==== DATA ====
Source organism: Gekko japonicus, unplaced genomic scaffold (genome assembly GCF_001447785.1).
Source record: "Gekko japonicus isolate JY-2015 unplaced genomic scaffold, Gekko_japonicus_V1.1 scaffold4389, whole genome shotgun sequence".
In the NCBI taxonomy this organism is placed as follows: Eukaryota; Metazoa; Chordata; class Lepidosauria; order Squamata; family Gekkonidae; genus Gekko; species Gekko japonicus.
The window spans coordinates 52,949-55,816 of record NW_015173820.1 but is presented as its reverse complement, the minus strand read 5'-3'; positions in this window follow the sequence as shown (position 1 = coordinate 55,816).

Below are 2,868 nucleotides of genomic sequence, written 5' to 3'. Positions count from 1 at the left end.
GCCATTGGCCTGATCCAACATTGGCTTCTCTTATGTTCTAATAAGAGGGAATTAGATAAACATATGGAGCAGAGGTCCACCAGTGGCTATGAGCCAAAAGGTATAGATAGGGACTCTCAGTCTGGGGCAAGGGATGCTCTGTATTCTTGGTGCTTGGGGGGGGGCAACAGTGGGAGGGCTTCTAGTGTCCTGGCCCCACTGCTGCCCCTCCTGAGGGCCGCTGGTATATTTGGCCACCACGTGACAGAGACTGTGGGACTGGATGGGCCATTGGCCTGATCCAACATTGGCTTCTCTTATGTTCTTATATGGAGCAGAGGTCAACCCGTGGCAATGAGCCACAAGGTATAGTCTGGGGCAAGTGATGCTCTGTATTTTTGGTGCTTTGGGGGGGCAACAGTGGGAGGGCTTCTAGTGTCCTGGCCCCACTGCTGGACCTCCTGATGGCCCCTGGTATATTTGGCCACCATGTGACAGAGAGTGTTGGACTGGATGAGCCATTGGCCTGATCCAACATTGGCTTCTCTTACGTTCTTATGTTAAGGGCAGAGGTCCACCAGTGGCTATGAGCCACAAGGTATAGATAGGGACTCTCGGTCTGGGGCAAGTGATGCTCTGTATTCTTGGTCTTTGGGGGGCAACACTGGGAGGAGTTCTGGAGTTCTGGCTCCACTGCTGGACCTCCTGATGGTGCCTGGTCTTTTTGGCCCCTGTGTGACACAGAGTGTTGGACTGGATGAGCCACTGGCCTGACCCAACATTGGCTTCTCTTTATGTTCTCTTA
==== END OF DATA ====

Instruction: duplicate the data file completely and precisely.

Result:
Source organism: Gekko japonicus, unplaced genomic scaffold (genome assembly GCF_001447785.1).
Source record: "Gekko japonicus isolate JY-2015 unplaced genomic scaffold, Gekko_japonicus_V1.1 scaffold4389, whole genome shotgun sequence".
In the NCBI taxonomy this organism is placed as follows: Eukaryota; Metazoa; Chordata; class Lepidosauria; order Squamata; family Gekkonidae; genus Gekko; species Gekko japonicus.
The window spans coordinates 52,949-55,816 of record NW_015173820.1 but is presented as its reverse complement, the minus strand read 5'-3'; positions in this window follow the sequence as shown (position 1 = coordinate 55,816).

Below are 2,868 nucleotides of genomic sequence, written 5' to 3'. Positions count from 1 at the left end.
GCCATTGGCCTGATCCAACATTGGCTTCTCTTATGTTCTAATAAGAGGGAATTAGATAAACATATGGAGCAGAGGTCCACCAGTGGCTATGAGCCAAAAGGTATAGATAGGGACTCTCAGTCTGGGGCAAGGGATGCTCTGTATTCTTGGTGCTTGGGGGGGGGCAACAGTGGGAGGGCTTCTAGTGTCCTGGCCCCACTGCTGCCCCTCCTGAGGGCCGCTGGTATATTTGGCCACCACGTGACAGAGACTGTGGGACTGGATGGGCCATTGGCCTGATCCAACATTGGCTTCTCTTATGTTCTTATATGGAGCAGAGGTCAACCCGTGGCAATGAGCCACAAGGTATAGTCTGGGGCAAGTGATGCTCTGTATTTTTGGTGCTTTGGGGGGGCAACAGTGGGAGGGCTTCTAGTGTCCTGGCCCCACTGCTGGACCTCCTGATGGCCCCTGGTATATTTGGCCACCATGTGACAGAGAGTGTTGGACTGGATGAGCCATTGGCCTGATCCAACATTGGCTTCTCTTACGTTCTTATGTTAAGGGCAGAGGTCCACCAGTGGCTATGAGCCACAAGGTATAGATAGGGACTCTCGGTCTGGGGCAAGTGATGCTCTGTATTCTTGGTCTTTGGGGGGCAACACTGGGAGGAGTTCTGGAGTTCTGGCTCCACTGCTGGACCTCCTGATGGTGCCTGGTCTTTTTGGCCCCTGTGTGACACAGAGTGTTGGACTGGATGAGCCACTGGCCTGACCCAACATTGGCTTCTCTTTATGTTCTCTTA